Five Minute Finances #19: Adjust Your Auto Insurance

Five Minute FinancesFive Minute Finances is a series of tips on how you can save significant money or reorganize your financial life in just five minutes. These tips appear Monday, Wednesday, and Friday on The Simple Dollar.

Many people sign up for auto insurance when they acquire a new automobile and then forget about it. They get comprehensive, collision, and liability insurance on their newest auto and leave this insurance on there until the vehicle is ready to be traded in, continuing to pay for insurance that’s no longer cost-effective.

The truth is that once your car reaches a certain point, comprehensive and collision insurance are no longer cost-effective. One rule of thumb for this is when the cost of a year’s worth of collision and comprehensive insurance is more than 10% of the current cost of your car. Why? When your car is devalued to this point, it’s often getting close to the point where you would merely trade it in for a newer model.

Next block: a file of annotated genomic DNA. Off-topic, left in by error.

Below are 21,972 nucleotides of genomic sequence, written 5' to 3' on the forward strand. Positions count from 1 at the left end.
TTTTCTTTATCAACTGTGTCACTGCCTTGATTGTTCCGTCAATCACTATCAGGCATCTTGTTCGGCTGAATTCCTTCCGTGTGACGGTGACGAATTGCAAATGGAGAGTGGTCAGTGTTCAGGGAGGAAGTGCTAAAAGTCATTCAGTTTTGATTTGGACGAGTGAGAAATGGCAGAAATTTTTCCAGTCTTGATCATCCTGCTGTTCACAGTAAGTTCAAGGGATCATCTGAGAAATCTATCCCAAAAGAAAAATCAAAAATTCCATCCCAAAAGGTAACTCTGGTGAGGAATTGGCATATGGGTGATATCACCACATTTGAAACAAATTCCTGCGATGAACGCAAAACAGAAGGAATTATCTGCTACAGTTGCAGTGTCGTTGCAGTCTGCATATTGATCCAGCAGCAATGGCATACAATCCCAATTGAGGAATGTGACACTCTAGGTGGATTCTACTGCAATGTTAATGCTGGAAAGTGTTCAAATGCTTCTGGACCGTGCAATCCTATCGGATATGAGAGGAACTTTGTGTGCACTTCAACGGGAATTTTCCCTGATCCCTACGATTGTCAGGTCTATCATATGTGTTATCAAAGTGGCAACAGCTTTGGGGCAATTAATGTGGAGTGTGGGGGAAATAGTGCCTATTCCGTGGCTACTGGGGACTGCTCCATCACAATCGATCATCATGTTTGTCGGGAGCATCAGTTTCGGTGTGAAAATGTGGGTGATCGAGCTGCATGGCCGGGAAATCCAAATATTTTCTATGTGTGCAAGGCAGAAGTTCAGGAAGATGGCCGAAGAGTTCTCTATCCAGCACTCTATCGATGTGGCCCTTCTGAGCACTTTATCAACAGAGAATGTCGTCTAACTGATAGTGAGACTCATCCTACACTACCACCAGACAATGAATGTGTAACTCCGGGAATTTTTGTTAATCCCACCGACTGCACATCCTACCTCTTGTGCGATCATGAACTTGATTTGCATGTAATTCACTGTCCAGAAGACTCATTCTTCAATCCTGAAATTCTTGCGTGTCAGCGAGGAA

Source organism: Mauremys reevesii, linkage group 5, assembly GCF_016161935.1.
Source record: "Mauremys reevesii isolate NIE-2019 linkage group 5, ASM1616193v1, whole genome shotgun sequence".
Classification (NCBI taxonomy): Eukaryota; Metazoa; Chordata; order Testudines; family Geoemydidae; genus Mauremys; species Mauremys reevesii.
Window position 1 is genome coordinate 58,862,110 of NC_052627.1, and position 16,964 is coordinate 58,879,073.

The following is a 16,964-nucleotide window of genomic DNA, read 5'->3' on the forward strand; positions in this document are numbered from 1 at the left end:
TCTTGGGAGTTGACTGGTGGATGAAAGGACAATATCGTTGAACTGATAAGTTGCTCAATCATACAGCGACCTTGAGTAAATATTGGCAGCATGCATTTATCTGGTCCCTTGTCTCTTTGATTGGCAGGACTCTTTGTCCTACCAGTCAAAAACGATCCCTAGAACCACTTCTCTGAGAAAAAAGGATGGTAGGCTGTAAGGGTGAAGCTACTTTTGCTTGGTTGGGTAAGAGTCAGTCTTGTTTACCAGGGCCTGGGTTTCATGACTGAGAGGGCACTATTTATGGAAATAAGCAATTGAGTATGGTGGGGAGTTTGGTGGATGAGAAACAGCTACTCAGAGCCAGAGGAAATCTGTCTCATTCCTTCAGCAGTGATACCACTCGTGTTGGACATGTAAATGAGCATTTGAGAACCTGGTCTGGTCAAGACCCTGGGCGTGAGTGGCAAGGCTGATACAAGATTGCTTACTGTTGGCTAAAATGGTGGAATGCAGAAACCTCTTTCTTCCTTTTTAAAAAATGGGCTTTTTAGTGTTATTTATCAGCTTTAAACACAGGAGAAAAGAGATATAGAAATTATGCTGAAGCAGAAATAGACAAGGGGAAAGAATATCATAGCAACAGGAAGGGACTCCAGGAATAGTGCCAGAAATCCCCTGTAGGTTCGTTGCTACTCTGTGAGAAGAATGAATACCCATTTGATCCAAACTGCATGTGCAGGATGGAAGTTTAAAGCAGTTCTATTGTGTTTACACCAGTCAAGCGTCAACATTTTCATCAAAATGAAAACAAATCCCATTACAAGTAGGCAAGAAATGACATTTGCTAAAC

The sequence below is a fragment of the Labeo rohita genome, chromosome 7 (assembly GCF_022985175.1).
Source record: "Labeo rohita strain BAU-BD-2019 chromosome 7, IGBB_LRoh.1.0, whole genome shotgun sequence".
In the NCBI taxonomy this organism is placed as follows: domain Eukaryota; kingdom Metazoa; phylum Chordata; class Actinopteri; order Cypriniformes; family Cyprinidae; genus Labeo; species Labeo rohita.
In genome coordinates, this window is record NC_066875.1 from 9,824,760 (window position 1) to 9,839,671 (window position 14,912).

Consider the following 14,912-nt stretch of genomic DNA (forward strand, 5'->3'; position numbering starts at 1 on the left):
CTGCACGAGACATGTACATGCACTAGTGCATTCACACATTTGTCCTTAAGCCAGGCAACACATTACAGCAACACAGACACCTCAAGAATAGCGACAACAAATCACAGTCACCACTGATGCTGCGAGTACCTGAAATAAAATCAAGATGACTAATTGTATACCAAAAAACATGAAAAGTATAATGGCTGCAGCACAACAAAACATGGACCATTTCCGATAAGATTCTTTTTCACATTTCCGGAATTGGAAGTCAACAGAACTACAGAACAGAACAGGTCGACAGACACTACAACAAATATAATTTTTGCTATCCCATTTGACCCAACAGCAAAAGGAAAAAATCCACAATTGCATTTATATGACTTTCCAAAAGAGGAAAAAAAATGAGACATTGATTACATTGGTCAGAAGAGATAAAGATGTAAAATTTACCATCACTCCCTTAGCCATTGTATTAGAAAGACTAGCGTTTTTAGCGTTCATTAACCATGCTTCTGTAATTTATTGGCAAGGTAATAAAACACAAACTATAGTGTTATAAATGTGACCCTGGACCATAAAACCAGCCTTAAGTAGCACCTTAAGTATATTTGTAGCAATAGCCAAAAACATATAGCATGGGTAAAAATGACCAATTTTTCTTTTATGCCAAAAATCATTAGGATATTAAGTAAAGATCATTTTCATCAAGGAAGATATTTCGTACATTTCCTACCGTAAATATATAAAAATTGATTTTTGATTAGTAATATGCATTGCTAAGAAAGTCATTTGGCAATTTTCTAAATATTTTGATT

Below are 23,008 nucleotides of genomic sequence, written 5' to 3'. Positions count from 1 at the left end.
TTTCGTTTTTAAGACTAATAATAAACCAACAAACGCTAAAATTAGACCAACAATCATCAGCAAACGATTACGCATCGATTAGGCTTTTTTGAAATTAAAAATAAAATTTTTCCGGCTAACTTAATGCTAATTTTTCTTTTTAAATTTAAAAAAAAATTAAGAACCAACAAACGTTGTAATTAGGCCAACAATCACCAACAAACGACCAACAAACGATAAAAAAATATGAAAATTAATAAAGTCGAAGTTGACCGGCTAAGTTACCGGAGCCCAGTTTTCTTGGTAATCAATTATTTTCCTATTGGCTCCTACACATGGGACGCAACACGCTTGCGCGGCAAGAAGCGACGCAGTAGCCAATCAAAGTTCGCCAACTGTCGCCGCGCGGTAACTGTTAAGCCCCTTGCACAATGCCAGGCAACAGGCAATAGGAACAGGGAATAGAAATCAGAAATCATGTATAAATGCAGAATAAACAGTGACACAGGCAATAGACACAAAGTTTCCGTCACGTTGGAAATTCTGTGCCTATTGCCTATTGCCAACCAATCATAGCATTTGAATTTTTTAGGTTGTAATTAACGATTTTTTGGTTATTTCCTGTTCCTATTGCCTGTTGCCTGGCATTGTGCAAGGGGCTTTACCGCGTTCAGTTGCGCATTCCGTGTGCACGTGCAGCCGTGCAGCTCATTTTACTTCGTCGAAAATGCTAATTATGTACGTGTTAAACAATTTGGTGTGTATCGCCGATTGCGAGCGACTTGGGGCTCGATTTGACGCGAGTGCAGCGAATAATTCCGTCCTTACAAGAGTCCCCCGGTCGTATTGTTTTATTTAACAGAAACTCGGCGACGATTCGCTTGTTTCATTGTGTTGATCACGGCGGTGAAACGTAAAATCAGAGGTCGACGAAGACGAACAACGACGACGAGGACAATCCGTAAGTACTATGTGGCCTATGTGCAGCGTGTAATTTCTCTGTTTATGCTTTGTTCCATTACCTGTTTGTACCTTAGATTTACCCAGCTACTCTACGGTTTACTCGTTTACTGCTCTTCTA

If you’re driving an older car that is getting near the end of its lifecycle, it’s almost always just one major incident away from being traded in for another car. When you start to feel this way about your current vehicle, save some money by calling your auto insurance agent and canceling everything but liability insurance on the car.

I don’t want to trade in a nonfunctional car! Why not? When the inevitable does happen and you do need to trade it in, the car’s value will be small regardless of whether a part needs to be rebuilt or not.

Of course, for many of you, this doesn’t apply – many Americans don’t drive a vehicle until it reaches this point. However, if you do find yourself actually getting the full value out of a car by driving it to this point, you can pocket some additional cash by just giving your agent a quick ring.

Trent Hamm

Founder of The Simple Dollar

Trent Hamm founded The Simple Dollar in 2006 after developing innovative financial strategies to get out of debt. Since then, he’s written three books (published by Simon & Schuster and Financial Times Press), contributed to Business Insider, US News & World Report, Yahoo Finance, and Lifehacker, and been featured in The New York Times, TIME, Forbes, The Guardian, and elsewhere.